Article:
Image via McClelland and Stewart

Not in my backyard or anyone else’s

“Ordinary, said Aunt Lydia, is what you are used to. This may not seem ordinary to you now, but after a time it will. It will become ordinary.”

So concludes the sixth chapter of Margaret Atwood’s The Handmaid’s Tale. The main character, Offred, is recalling the haunting advice of Aunt Lydia, who works for the government of Gilead. A totalitarian and repressive regime, Gilead strictly controls the lives of women like Offred. Before this regime took power, Offred was able to speak, move, and organize freely. Now, she is a handmaid – a class of women kept and used by the state solely for reproductive purposes.

Offred’s memory is a good reminder of what can happen under a repressive regime, real or fictitious: if the people begin to accept the new laws or practices – or if they stop paying attention to changes – anything can become normalized.

The Handmaid’s Tale is finding current cultural relevance as video streaming service Hulu prepares to launch its TV adaptation on April 26, 2017. Though the book hasn’t gone out of print since its publication in 1985, the new series is making a particular impact against the backdrop of President Trump’s draconian agenda on reproductive rights.

At the beginning of his first week as president, Trump signed an executive order banning federal funds from going to international aid organizations that perform abortions. He supports a ban on abortions in the U.S., and he has vowed to repeal the Affordable Care Act, defund Planned Parenthood, and appoint anti-abortion judges to the Supreme Court with hopes of overturning Roe v. Wade. By all accounts, the fight is on for Americans to defend their rights to comprehensive and accessible reproductive health care.

Many might think that in Canada, by comparison, we’re doing much better. It’s true that the Supreme Court of Canada’s 1988 R. v. Morgentaler decision determined that abortion, like any other medically necessary procedure, should be publicly paid for and equally available to all who need it. In practice, though, this isn’t the case.

Problems of access have been well-documented. For example, the Atlantic provinces have few abortion providers (with no providers at all in P.E.I.), and the territories have no providers offering abortions after 14 weeks. Cost and availability vary across the country. As Sara Tatelman previously documented in Briarpatch, issues of cost and access become especially problematic for young patients and those in rural or remote communities. Doctors can still opt out of prescribing contraceptives, performing abortions, or referring a patient to a doctor who will – and if a patient lives somewhere with only one doctor (or one that visits infrequently), the implications are particularly frightening.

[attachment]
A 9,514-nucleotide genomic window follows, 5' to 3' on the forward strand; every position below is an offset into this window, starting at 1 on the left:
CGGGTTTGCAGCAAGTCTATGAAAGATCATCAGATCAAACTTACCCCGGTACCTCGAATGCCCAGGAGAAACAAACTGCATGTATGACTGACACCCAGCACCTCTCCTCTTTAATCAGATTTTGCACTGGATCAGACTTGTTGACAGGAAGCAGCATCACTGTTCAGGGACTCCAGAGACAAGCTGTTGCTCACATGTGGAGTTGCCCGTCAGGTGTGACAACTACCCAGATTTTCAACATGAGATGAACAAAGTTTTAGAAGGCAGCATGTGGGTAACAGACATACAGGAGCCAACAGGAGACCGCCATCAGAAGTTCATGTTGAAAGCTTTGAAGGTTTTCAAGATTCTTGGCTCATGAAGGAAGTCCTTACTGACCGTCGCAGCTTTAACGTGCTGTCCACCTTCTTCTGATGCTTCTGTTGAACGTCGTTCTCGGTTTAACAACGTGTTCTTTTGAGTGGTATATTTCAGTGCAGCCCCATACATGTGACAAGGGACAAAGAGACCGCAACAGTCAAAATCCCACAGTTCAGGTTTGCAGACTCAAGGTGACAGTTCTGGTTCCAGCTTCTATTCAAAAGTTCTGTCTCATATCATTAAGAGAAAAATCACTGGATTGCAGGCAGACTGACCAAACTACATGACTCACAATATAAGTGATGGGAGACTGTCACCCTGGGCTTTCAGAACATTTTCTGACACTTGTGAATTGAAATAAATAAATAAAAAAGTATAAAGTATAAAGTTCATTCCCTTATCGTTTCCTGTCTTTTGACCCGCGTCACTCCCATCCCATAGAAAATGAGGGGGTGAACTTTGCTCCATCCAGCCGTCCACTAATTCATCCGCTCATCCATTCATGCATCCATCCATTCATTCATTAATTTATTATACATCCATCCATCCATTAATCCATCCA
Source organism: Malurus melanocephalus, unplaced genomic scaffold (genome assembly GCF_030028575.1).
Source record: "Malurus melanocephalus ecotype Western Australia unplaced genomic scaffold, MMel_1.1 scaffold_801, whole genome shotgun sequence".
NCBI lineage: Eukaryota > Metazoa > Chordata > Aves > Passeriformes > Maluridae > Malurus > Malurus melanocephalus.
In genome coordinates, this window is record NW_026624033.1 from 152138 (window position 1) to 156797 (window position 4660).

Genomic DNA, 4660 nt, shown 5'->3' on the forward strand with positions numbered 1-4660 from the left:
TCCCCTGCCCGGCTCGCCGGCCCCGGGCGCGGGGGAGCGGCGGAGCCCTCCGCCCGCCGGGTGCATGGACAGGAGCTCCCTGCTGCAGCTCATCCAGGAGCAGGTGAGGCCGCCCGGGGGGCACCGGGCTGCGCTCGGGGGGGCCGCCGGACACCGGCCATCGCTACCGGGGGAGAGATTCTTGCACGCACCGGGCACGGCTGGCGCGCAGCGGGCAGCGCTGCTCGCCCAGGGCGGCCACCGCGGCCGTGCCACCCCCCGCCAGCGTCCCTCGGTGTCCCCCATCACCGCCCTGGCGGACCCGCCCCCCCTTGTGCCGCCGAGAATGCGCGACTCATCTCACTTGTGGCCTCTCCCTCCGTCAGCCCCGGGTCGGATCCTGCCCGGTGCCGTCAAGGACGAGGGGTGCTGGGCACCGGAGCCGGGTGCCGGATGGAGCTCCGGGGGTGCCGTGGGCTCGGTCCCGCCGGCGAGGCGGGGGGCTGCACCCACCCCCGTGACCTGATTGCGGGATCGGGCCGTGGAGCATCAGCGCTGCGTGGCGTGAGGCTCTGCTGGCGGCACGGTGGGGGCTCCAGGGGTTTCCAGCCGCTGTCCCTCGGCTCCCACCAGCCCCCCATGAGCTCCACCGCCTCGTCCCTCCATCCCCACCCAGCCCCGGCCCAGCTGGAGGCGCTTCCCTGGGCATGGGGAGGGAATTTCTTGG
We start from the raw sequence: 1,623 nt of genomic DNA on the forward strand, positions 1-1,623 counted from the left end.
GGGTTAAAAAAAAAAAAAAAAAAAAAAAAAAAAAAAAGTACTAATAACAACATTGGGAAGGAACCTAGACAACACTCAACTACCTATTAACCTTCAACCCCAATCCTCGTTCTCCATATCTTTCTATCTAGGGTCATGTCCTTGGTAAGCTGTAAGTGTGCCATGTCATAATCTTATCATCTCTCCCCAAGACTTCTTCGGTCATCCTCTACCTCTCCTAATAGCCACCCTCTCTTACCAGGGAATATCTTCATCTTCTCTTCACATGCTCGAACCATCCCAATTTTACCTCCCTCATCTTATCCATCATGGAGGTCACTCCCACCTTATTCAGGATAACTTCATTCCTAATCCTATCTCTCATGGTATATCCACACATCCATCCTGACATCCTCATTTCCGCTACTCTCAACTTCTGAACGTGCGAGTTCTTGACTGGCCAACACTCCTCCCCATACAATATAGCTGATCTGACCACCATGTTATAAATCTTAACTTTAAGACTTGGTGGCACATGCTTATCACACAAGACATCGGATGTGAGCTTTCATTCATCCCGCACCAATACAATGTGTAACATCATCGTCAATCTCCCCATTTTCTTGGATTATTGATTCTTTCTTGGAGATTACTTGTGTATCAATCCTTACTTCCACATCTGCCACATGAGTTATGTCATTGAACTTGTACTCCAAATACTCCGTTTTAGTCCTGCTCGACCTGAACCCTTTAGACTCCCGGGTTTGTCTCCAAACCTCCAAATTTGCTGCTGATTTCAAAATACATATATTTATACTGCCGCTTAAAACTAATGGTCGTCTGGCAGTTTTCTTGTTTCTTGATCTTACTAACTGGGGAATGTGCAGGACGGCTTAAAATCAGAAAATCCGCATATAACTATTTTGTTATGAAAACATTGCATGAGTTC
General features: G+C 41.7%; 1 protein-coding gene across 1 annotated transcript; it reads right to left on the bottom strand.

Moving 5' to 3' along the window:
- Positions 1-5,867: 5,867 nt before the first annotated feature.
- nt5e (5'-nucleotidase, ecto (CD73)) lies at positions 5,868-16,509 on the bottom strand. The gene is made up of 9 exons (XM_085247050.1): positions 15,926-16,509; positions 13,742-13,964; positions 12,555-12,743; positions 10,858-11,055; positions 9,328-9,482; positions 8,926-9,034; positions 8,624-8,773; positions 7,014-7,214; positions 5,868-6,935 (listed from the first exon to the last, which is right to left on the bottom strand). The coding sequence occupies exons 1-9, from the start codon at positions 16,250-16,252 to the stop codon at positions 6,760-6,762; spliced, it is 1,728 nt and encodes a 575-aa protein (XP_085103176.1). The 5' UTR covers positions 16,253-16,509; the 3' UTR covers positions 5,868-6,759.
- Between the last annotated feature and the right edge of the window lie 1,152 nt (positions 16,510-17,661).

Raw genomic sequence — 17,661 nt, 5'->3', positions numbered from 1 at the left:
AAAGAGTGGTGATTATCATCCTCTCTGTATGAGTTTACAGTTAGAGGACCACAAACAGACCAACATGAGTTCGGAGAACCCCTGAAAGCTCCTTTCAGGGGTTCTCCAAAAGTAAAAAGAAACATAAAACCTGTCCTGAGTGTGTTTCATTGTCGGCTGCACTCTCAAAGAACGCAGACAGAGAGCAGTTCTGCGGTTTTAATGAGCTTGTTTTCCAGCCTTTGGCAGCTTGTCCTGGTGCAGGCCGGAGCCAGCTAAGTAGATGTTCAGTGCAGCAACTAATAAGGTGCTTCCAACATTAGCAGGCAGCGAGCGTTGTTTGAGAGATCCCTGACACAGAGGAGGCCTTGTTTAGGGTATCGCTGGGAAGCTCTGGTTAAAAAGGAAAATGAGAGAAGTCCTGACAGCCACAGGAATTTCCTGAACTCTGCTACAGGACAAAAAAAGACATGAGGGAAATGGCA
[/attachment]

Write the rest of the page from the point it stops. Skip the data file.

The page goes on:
A positive development is Health Canada’s recent rollout of Mifegymiso, a two-drug abortion medication. Approved in July 2015, the drug has been available only since January 2017. This drug combination is already used in 60 countries, is on the World Health Organization’s list of essential drugs, and is an effective and safe abortion option.

But a new medication won’t solve all our problems. Patients still require a prescription from a doctor, and must take one of the two drugs while in the presence of the prescriber. Cost is still a barrier as well: currently, only British Columbia and Ontario have billing codes for medical abortion (though other jurisdictions are working on developing billing codes), and without coverage, the procedure could cost up to $300. Moreover, Mifegymiso is only available so far at a few clinics in the urban centres of Vancouver and Calgary. Though availability will increase in the coming months, all of these gaps still mean that patients in remote locations or with an anti-choice doctor may be prevented from accessing this treatment.

Legal abortion is not something we should take for granted. In the current federal Conservative Party leadership race, three candidates – Brad Trost, Pierre Lemieux, and Chris Alexander – have made statements in favour of restricting sex-selective abortions. We must be vigilant about defending and expanding our rights in this context of changing norms and renewed political interest in making restricted reproductive freedoms “ordinary.”

Many across the world have recently been showing solidarity for Americans who face very real threats to their reproductive rights. An estimated 110,000 Canadians marched across the country in women’s marches on January 21, 2017. But while we need to keep supporting reproductive rights everywhere, we can’t ease up on the misogynistic themes in political discourse in our own backyard. We need equitable access to reproductive options, reliable health-care practitioners, and affordable and accessible services across the country. The Handmaid’s Tale may be a fictional dystopia, but our real world is inching toward restricted reproductive rights. We can’t stop paying attention.

Halena Seiferling is from Regina and recently completed a Masters of Public Policy degree in Vancouver. She has been active in human rights, electoral reform, climate justice, and Palestinian solidarity organizing.

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